Older Workers

The View of Dutch Employers in a European Perspective

Wieteke Conen

Older Workers

Wieteke Conen

Distributed for Amsterdam University Press

162 pages | 6 x 9
Paper $25.00 ISBN: 9789069846651 Published July 2014 For sale only in the United States, its dependencies, the Philippines, and Canada
A timely overview of European employers’ attitudes toward older workers, this book closely analyzes the Dutch experience and comparative examples drawn from a range of other countries.

Wieteke Conen demonstrates that across Europe, and especially in the Netherlands, employers tend to blame higher labor costs and lower productivity on an aging workforce. As a result, they avoid hiring and—in some cases—retaining older workers, eschewing other strategies that might help bridge the perceived gap between costs and productivity. Exploring some of these alternative strategies, Older Workers reveals how employers and the government could increase labor force participation among this growing population.

1. Organisations dealing with an ageing workforce: views and behaviour across time and place  

1.2. Ageing and the labour market in Europe 11

           1.2.1. Demographic developments 11

           1.2.2. Changing contexts 16

1.3. Research on the labour market for older workers 21

1.4. Theoretical considerations concerning employers’ behaviour 28

            1.5. Data collection 31

                                    1.5.1. Survey data 31

                                    1.5.2. Case study research 34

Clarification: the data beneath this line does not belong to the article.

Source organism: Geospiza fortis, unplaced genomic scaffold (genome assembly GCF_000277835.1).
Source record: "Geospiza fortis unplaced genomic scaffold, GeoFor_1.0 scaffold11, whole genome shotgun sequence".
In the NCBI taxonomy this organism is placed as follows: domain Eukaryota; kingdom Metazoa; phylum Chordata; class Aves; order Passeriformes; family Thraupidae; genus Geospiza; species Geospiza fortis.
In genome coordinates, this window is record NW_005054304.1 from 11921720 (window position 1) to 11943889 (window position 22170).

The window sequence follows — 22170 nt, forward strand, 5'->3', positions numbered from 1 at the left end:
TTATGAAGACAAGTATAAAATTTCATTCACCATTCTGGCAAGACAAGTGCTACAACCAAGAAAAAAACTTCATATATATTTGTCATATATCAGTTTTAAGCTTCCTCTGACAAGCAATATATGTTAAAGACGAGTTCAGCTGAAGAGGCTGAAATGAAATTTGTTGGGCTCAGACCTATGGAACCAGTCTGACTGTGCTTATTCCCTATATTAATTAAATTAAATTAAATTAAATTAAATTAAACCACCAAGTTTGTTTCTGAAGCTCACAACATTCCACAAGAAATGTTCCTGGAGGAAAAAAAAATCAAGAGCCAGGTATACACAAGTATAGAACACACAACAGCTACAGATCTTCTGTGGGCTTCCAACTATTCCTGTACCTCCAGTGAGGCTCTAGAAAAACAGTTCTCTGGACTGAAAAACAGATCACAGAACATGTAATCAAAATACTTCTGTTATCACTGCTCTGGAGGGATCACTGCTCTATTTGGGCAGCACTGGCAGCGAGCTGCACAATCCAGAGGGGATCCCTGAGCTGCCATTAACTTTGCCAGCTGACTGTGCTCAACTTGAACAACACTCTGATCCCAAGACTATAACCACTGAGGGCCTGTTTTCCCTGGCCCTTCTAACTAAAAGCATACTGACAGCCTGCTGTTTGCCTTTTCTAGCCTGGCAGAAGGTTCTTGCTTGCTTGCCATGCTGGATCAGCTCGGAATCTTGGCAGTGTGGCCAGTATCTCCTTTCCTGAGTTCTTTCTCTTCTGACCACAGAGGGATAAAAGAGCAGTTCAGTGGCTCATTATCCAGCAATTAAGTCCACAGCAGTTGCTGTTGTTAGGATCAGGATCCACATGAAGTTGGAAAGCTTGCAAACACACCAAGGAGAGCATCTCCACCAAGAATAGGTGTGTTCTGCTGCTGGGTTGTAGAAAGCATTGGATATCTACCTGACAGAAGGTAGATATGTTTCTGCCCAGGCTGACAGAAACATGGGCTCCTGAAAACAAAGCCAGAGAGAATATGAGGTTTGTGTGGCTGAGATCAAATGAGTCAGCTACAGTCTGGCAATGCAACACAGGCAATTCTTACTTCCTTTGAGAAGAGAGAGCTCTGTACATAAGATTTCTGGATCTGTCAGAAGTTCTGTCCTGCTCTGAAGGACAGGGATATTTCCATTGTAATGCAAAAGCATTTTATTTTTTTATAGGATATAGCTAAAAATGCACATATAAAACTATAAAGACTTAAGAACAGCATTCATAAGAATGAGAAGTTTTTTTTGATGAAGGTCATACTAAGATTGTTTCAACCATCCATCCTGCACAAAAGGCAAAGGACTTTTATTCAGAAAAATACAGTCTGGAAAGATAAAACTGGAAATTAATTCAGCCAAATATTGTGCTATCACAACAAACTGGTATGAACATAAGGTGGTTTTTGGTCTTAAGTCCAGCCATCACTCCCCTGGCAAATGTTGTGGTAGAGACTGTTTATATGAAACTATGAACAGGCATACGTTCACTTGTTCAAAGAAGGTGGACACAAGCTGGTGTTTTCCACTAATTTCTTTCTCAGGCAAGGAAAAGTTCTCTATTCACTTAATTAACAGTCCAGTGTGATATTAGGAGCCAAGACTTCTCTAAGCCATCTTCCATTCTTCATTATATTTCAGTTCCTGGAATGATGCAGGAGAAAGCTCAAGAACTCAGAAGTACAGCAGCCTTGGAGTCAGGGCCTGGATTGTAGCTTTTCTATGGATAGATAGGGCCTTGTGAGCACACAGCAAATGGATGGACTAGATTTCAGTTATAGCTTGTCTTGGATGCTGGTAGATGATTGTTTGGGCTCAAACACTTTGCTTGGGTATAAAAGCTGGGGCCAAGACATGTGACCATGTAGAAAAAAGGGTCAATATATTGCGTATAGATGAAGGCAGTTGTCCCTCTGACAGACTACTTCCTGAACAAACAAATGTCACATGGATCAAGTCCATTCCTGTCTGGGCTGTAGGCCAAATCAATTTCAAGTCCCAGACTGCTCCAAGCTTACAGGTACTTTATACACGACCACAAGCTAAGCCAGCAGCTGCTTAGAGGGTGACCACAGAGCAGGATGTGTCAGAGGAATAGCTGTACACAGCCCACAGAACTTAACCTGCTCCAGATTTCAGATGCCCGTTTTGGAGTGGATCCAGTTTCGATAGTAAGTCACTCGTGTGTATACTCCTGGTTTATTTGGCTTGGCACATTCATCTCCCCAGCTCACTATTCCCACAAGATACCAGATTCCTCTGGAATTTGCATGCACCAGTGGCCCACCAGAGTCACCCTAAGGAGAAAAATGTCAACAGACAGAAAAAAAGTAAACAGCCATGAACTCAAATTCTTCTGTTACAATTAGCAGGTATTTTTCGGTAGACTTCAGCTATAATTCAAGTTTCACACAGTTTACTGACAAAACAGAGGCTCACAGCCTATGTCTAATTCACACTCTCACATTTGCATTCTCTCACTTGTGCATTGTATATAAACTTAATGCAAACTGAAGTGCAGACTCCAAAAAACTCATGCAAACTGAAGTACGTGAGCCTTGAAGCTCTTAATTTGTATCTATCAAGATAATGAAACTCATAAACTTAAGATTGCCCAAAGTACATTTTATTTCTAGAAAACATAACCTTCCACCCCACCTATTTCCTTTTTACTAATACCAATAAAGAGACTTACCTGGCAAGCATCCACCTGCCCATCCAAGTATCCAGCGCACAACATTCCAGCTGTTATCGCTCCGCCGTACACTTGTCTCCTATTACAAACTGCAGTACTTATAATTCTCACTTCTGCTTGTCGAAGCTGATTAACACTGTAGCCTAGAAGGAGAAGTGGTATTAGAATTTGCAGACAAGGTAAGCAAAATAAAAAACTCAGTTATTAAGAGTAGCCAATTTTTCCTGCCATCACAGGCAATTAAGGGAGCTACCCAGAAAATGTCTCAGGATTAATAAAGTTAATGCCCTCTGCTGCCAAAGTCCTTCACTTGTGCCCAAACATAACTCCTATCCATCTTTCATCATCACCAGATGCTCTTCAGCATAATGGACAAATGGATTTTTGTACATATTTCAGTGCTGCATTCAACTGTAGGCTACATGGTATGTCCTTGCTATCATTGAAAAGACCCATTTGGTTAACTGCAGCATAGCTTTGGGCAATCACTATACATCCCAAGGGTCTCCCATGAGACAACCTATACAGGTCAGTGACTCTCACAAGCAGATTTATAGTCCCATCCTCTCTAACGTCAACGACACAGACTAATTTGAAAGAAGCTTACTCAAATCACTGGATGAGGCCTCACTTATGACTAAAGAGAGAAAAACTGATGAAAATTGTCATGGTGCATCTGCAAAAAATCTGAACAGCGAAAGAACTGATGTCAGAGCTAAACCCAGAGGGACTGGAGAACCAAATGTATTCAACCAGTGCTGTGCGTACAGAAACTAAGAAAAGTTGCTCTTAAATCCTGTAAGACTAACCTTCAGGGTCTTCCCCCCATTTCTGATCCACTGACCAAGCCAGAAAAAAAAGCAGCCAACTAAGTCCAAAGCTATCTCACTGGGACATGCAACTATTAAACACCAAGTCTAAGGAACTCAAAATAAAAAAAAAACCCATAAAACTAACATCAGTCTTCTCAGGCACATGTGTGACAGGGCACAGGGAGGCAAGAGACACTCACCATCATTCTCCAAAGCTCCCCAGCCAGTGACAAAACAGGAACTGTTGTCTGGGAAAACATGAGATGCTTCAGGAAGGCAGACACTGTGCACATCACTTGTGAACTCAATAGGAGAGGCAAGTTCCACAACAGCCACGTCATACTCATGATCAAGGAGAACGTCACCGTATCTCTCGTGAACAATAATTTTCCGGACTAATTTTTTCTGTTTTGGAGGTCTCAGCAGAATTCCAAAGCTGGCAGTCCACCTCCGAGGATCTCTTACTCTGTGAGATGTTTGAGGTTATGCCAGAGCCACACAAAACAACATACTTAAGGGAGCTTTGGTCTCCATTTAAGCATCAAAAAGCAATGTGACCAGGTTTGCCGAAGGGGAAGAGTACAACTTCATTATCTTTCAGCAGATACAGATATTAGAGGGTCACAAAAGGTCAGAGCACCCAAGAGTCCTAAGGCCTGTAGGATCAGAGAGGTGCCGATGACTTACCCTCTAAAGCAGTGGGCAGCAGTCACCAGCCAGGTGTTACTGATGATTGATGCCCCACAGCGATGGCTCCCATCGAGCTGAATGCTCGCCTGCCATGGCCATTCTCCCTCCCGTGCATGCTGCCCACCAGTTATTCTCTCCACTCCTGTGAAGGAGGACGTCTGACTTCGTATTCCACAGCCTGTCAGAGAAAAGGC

1.6. Outline of the book and research questions 34          

2. Are employers changing their behaviour towards older workers? An analysis of employers’ surveys 2000-2009 39         

            2.1. Introduction 39

            2.2. Policy context 41

                       2.2.1. Reversing the exit culture: blocking pathways out of the labour market 41

                       2.2.2. Age discrimination legislation 41

                       2.2.3. Trends in participation and unemployment rates 42

            2.3. Theoretical background 43

                       2.3.1. Rational organisations and ageing 43

                       2.3.2. Institutional isomorphism 44

            2.4. Methods 45

                       2.4.1. Data 45

                       2.4.2. Variables and analyses 47

            2.5. Results 51

                       2.5.1. Retention and recruitment behaviour 51

                       2.5.2. Relative positions of underrepresented categories 54

                       2.5.3. Organisational policies 55

            2.6. Discussion and conclusions 56

3. Ageing organisations and extension of working lives: a case study approach 61

            3.1. Introduction 61

            3.2. Blocking the exit routes 63

            3.3. Theoretical background 65

            3.4. Methods 66

For more information, or to order this book, please visit http://www.press.uchicago.edu
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